Alcohol Awareness Month:
A Time for Reflection and Action
By David A. Sleet, PhD, Senior Associate, Bizzell US
April is Alcohol Awareness Month, an opportunity to raise awareness about alcohol harms and take action to prevent them, both at home and in the community.
Data from the World Health Organization found the harmful use of alcohol is a causal factor in more than 200 disease and injury conditions. Worldwide, 3 million deaths every year result from harmful use of alcohol. Overall, 5.1 percent of the global burden of disease and injury is attributable to alcohol, as measured in disability-adjusted life years (DALYs).
According to the Centers for Disease Control and Prevention, excessive alcohol use was responsible for more than 140,000 deaths each year in the United States during 2015–2019, or more than 380 deaths per day. There is clear evidence that heavy drinking, even on a small number of days increases risks to health.
Excessive drinking is also costly, reaching $249 billion in 2010, or about $2.05 per drink. Most (77 percent) of these costs were due to binge drinking, defined as drinking four or more alcoholic beverages per occasion for women or five per occasion for men. Further, two of every five dollars were paid by federal, state, and local governments, demonstrating that we are all paying for excessive alcohol use.
It is well known that alcohol is strongly associated with death from motor vehicle crashes, drowning, falls, workplace injuries, fires, burns, suicide, and violence. Alcohol also has what is regarded as “secondhand harms,” defined as harms to individuals as a result of someone else’s drinking — estimated to affect one in five adults annually.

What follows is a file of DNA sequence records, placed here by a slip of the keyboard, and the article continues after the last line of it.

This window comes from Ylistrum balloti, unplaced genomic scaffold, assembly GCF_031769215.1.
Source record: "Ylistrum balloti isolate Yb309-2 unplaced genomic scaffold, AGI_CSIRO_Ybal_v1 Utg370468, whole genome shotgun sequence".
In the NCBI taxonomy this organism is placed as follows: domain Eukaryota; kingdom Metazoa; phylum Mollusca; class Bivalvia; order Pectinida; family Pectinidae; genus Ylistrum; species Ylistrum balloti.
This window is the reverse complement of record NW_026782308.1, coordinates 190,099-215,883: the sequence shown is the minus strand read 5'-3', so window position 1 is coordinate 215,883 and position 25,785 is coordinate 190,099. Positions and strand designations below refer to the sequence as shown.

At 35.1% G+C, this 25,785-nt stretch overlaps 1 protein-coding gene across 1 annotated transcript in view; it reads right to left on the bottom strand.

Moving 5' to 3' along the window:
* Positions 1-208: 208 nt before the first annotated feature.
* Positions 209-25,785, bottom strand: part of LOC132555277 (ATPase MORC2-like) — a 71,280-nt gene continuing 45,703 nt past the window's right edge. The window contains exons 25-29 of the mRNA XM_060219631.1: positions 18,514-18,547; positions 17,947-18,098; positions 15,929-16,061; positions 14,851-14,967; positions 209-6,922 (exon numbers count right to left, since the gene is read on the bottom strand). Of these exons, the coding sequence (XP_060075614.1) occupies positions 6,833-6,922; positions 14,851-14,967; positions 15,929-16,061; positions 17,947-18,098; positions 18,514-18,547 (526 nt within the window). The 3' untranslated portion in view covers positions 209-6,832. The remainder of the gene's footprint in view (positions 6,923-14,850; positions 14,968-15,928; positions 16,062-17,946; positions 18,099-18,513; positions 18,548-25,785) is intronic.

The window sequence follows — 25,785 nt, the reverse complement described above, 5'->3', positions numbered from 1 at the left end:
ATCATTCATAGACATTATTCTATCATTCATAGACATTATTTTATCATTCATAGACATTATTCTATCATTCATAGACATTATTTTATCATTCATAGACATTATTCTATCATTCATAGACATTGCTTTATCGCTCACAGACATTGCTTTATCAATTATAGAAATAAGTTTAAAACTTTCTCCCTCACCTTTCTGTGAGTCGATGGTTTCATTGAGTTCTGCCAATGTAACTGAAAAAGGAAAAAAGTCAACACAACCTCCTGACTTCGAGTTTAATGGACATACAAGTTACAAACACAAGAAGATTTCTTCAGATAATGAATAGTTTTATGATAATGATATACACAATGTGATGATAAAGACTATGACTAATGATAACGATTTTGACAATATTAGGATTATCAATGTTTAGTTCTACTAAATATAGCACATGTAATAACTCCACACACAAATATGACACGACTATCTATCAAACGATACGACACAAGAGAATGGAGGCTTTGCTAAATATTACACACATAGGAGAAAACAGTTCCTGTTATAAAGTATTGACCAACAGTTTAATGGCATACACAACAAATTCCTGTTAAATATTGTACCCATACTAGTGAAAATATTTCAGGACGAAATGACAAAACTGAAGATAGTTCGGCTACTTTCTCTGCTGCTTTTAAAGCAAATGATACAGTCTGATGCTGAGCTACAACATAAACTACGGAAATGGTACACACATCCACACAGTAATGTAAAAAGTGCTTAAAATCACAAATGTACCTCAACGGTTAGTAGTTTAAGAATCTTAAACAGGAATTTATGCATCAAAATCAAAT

A recent analysis from the Institute for Health Metrics and Evaluation even suggests that for young adults aged 15-39, there are no health benefits to drinking alcohol, only harms. The harms they are most likely to experience involve injuries. Both males and females under age 40 risked health losses from alcohol use, even when consuming small amounts. For those over age 40, consuming small amounts of alcohol (e.g.,1-2 glasses of wine daily) may provide some health benefits but only among selected groups.
We need stronger interventions tailored towards younger individuals to reduce the substantial global health loss attributable to alcohol use. To improve population health, the public should demand greater accountability from those who manufacture, advertise, market, distribute, and sell alcohol.
Actions you can take:
- Encourage friends and family to make small changes, such as keeping track of how much they drink – daily, weekly, or monthly – and setting safe drinking limits.
- Find effective ways to talk to your children about the risks of alcohol use and the dangers of underage and binge drinking.
- Support health care efforts to curb alcohol-related illness and disease by screening patients for alcohol problems, obtaining routine blood alcohol concentrations (BAC) for injured patients, and by strengthening laws that limit the availability of alcohol to underage youth.
- Avoid driving after drinking and support state government initiatives to enact per se laws for alcohol impaired driving to 0.05 percent BAC, from current laws at 0.08 percent.
- Limit alcohol intake to two drinks or less a day (if you are a man) and one drink or less a day (if you are a woman), on days when alcohol is consumed.
 Chikritzhs, T., & Livingston, M. (2021). Alcohol and Risk of Injury. Nutrients, 13(8), 1-15. https://doi.org/10.3390/nu13082777
 Nayak, M., Patterson D., Wilsnack, S., Karriker-Jaffe K., and Greenfield, T. (2019). Alcohol’s Secondhand Harms in the United States: New Data on Prevalence and Risk Factors. Journal of Studies on Alcohol and Drugs, 80(3), 273-281. https://doi.org/10.15288%2Fjsad.2019.80.273
 GBD 2020 Alcohol Collaborators. (2022). Population-level risks of alcohol consumption by amount, geography, age, sex, and year: a systematic analysis from the Global Burden of Disease Study 2020. Lancet, 400(10347), 185–235. https://doi.org/10.1016/S0140-6736(22)00847-9